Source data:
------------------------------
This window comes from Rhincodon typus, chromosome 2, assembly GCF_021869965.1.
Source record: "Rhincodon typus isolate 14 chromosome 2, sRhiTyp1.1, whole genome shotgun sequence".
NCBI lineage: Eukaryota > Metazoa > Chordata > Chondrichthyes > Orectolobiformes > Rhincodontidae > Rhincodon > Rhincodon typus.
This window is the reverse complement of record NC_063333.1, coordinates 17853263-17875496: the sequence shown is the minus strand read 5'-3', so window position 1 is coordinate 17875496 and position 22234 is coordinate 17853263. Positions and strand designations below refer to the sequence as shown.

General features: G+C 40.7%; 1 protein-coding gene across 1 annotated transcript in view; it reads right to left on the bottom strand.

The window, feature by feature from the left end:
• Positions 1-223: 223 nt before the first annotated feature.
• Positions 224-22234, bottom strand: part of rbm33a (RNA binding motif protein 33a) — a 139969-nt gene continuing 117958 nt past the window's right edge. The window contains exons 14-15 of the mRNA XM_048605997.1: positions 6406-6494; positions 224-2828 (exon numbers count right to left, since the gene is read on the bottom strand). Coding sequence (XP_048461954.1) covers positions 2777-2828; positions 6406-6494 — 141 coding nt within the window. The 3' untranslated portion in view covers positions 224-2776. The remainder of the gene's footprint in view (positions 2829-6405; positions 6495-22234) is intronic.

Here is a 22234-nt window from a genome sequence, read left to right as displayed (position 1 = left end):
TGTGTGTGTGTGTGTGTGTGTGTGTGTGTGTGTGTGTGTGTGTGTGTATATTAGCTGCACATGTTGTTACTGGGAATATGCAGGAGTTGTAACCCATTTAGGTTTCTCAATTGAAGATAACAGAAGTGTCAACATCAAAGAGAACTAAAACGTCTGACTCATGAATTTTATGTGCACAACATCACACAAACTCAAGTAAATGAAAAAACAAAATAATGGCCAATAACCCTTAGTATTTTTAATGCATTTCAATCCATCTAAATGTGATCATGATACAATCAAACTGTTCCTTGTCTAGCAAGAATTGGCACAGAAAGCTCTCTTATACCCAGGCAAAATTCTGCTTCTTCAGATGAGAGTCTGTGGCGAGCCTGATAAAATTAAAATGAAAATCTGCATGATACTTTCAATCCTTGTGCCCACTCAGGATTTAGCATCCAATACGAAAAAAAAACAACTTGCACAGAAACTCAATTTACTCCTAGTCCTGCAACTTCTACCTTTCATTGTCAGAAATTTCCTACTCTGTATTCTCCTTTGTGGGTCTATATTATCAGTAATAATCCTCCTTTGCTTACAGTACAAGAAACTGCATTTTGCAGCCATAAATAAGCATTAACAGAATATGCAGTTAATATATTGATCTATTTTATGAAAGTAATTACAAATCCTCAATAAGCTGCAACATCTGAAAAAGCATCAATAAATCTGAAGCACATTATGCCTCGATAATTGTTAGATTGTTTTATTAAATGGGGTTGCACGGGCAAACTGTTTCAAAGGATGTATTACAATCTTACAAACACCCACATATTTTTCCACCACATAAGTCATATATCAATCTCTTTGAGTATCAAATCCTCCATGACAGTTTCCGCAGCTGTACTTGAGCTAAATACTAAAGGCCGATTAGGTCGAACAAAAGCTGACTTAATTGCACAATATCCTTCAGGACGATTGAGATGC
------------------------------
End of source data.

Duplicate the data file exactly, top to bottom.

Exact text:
This window comes from Rhincodon typus, chromosome 2, assembly GCF_021869965.1.
Source record: "Rhincodon typus isolate 14 chromosome 2, sRhiTyp1.1, whole genome shotgun sequence".
NCBI lineage: Eukaryota > Metazoa > Chordata > Chondrichthyes > Orectolobiformes > Rhincodontidae > Rhincodon > Rhincodon typus.
This window is the reverse complement of record NC_063333.1, coordinates 17853263-17875496: the sequence shown is the minus strand read 5'-3', so window position 1 is coordinate 17875496 and position 22234 is coordinate 17853263. Positions and strand designations below refer to the sequence as shown.

General features: G+C 40.7%; 1 protein-coding gene across 1 annotated transcript in view; it reads right to left on the bottom strand.

The window, feature by feature from the left end:
• Positions 1-223: 223 nt before the first annotated feature.
• Positions 224-22234, bottom strand: part of rbm33a (RNA binding motif protein 33a) — a 139969-nt gene continuing 117958 nt past the window's right edge. The window contains exons 14-15 of the mRNA XM_048605997.1: positions 6406-6494; positions 224-2828 (exon numbers count right to left, since the gene is read on the bottom strand). Coding sequence (XP_048461954.1) covers positions 2777-2828; positions 6406-6494 — 141 coding nt within the window. The 3' untranslated portion in view covers positions 224-2776. The remainder of the gene's footprint in view (positions 2829-6405; positions 6495-22234) is intronic.

Here is a 22234-nt window from a genome sequence, read left to right as displayed (position 1 = left end):
TGTGTGTGTGTGTGTGTGTGTGTGTGTGTGTGTGTGTGTGTGTGTGTATATTAGCTGCACATGTTGTTACTGGGAATATGCAGGAGTTGTAACCCATTTAGGTTTCTCAATTGAAGATAACAGAAGTGTCAACATCAAAGAGAACTAAAACGTCTGACTCATGAATTTTATGTGCACAACATCACACAAACTCAAGTAAATGAAAAAACAAAATAATGGCCAATAACCCTTAGTATTTTTAATGCATTTCAATCCATCTAAATGTGATCATGATACAATCAAACTGTTCCTTGTCTAGCAAGAATTGGCACAGAAAGCTCTCTTATACCCAGGCAAAATTCTGCTTCTTCAGATGAGAGTCTGTGGCGAGCCTGATAAAATTAAAATGAAAATCTGCATGATACTTTCAATCCTTGTGCCCACTCAGGATTTAGCATCCAATACGAAAAAAAAACAACTTGCACAGAAACTCAATTTACTCCTAGTCCTGCAACTTCTACCTTTCATTGTCAGAAATTTCCTACTCTGTATTCTCCTTTGTGGGTCTATATTATCAGTAATAATCCTCCTTTGCTTACAGTACAAGAAACTGCATTTTGCAGCCATAAATAAGCATTAACAGAATATGCAGTTAATATATTGATCTATTTTATGAAAGTAATTACAAATCCTCAATAAGCTGCAACATCTGAAAAAGCATCAATAAATCTGAAGCACATTATGCCTCGATAATTGTTAGATTGTTTTATTAAATGGGGTTGCACGGGCAAACTGTTTCAAAGGATGTATTACAATCTTACAAACACCCACATATTTTTCCACCACATAAGTCATATATCAATCTCTTTGAGTATCAAATCCTCCATGACAGTTTCCGCAGCTGTACTTGAGCTAAATACTAAAGGCCGATTAGGTCGAACAAAAGCTGACTTAATTGCACAATATCCTTCAGGACGATTGAGATGC